first taste of Kathmandu

18 Dec


(ALL photos by BHG / facebook page )

Since we arrived in Kathmandu in the dark of the night, I wasn’t sure what to expect the first morning. Once we made it out of the confines of our hotel, I was immediately overwhelmed by it. It was an exhilarating shock to the senses. The narrow streets were packed with people, rickshaws, stray dogs, cows, traffic and new smells and sounds. I had read in my guide book that most travelers develop a throat infection the first few days due to the heavy pollution. When I read this I thought…how bad could it be? Well, I learned it was that bad. My eyes began to burn and my throat itch as soon as we walked out the door. This was the start of my love/hate relationship with the city.

Equipped with our Lonely Planet guide-book, Brian and I decided to take the recommended “walking tour” to see some of the major sites. Problem is, there aren’t street signs in Kathmandu. It was incredibly confusing and Brian and I began to get frustrated. As we stood on a street corner, dodging traffic and stray animals, going back and forth about the direction, a sweet smiley young kid in his teens approached us. He struck up a conversation with us in his perfect English. Where were we from? How long had we been in Kathmandu? Did we like it? He said he was a student and an artist. This was my first real taste of Nepali people. They are wonderfully open and friendly people. We answered his questions happily and made polite small talk, but after a few minutes we tried to keep moving- we had stupas to find! It was no use though, because he just walked with us and kept talking. In pure Kate fashion I kept the conversation going because I didn’t want to be rude. Brian, of course, was less engaged, opting instead to take pictures of me making conversation.


After twenty minutes, I realized that not only was he not going stop talking to us but he was also now taking us on a tour of the city himself. I wasn’t quite sure how this happened but I was pretty sure it was going to cost us something. Two hours later we were buying his family groceries and let me tell you, a two ton bag of rice isn’t cheap. I’ll admit it- we got taken. We must have had a huge sign on our head that said “these two idiots just got off the plane and are totally overwhelmed- they’re primed for the taking!” Our unrequested tour wasn’t all bad though and I doubt we would have found our way around town without a little help!

My first taste of the history and culture of Nepal was intoxicating. Mixed in with all the chaos, grime and dirt, you find beautiful medieval alleys, Hindu temples and Buddhist stupas. Ancient history lives on every corner. You’re walking down a dilapidated street and all of a sudden you’re in front of a golden temple.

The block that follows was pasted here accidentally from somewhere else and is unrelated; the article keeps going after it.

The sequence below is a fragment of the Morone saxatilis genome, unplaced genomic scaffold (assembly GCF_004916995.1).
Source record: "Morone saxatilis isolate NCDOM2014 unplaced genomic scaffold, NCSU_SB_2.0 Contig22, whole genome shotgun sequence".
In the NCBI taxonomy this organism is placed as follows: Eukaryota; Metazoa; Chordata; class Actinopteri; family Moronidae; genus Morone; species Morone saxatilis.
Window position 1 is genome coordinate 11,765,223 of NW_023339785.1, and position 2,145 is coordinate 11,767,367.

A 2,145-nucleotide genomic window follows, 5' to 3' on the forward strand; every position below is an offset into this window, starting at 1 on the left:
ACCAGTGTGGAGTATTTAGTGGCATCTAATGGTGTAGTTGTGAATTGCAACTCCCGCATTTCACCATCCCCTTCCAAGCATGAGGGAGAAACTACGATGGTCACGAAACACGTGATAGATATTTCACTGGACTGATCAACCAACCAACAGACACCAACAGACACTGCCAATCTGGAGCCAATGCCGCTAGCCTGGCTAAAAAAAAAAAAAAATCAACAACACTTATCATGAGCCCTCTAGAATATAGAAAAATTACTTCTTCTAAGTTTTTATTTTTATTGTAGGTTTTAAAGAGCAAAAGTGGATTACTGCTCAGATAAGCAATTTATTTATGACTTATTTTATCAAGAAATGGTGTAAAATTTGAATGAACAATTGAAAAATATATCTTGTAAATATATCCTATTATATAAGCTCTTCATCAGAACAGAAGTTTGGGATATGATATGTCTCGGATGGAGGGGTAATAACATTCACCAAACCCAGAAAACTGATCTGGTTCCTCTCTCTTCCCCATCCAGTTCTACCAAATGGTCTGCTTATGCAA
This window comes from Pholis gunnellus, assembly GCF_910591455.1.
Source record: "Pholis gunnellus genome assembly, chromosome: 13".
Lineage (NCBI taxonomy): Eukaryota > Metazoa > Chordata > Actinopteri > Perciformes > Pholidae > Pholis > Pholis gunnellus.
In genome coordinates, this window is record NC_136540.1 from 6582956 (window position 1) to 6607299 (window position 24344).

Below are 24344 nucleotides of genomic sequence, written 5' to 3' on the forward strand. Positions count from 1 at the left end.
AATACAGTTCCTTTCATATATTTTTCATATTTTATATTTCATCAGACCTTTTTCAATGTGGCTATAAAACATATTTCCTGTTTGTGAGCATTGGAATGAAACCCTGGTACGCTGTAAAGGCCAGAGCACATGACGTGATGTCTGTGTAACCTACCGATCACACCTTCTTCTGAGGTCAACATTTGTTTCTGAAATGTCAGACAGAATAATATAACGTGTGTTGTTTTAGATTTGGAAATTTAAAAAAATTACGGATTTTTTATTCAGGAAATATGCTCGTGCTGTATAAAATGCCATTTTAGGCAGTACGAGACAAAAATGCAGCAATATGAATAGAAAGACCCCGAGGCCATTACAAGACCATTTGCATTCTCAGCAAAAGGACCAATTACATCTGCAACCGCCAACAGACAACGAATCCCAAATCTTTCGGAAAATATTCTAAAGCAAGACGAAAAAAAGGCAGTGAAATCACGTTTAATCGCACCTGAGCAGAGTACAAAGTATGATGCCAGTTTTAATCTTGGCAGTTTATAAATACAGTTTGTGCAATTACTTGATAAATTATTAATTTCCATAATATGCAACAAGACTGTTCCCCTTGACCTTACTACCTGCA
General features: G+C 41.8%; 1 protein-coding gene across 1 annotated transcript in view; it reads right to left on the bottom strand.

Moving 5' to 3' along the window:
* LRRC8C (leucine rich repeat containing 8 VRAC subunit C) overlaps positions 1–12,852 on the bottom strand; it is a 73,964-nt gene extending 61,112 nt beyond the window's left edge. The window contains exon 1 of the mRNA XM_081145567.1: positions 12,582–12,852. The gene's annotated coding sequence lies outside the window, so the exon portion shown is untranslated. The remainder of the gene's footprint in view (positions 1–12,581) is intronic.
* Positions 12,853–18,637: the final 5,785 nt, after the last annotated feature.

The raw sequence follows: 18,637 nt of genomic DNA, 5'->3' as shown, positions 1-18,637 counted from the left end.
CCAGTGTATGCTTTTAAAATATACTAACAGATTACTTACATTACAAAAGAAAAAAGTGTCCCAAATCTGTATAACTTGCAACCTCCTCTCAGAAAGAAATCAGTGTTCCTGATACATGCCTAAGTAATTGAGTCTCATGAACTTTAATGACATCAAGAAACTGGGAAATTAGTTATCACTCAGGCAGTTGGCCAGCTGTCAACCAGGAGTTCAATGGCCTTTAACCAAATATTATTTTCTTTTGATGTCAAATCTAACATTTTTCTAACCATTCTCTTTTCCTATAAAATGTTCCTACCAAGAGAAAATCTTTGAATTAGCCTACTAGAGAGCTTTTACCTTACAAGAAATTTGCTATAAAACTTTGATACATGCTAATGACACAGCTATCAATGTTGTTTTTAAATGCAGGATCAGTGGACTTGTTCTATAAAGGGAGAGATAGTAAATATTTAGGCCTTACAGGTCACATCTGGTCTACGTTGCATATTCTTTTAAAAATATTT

Swayambhunath up next!


11 Responses to “first taste of Kathmandu”

  1. cravesadventure December 18, 2012 at 9:18 am #

    This has to be one of those lifetime travel experiences – thanks for sharing! Happy Tuesday:)

    • katemcclafferty December 18, 2012 at 9:24 am #

      It really was! I still have so many stories to share on the blog! Happy Tuesday to you:)

  2. Erin Haslag (@WELLinLA) December 18, 2012 at 9:31 am #

    Gooooorgeous! Can “BHG” have a gallery specific to your trip? (house-warming party?!?!). Looking forward to the story as it unfolds through your words and Brian’s photos.

    • katemcclafferty December 18, 2012 at 9:36 am #

      I agree, BHG has to have a show just for the Nepal series!! So many more to come! Thanks for following along:) xoxoox

  3. PEM December 18, 2012 at 2:33 pm #

    BHG Photo Nepal Series! Great idea! Beautiful Photos!!

  4. M. M December 18, 2012 at 3:15 pm #

    Can’t wait to read your story and see all of Brian’s photos as you and BHG discover and uncover Nepal!!!!!!

  5. Sarah December 18, 2012 at 9:58 pm #

    You are so so so much more adventurous than I am! Way to let go and enjoy the travel experience. And the pictures…. beautiful! Thanks for sharing.

  6. righteousbruin9 December 20, 2012 at 8:07 pm #

    Helping one person or family is to be expected- as long as the line didn’t start forming, you did well.


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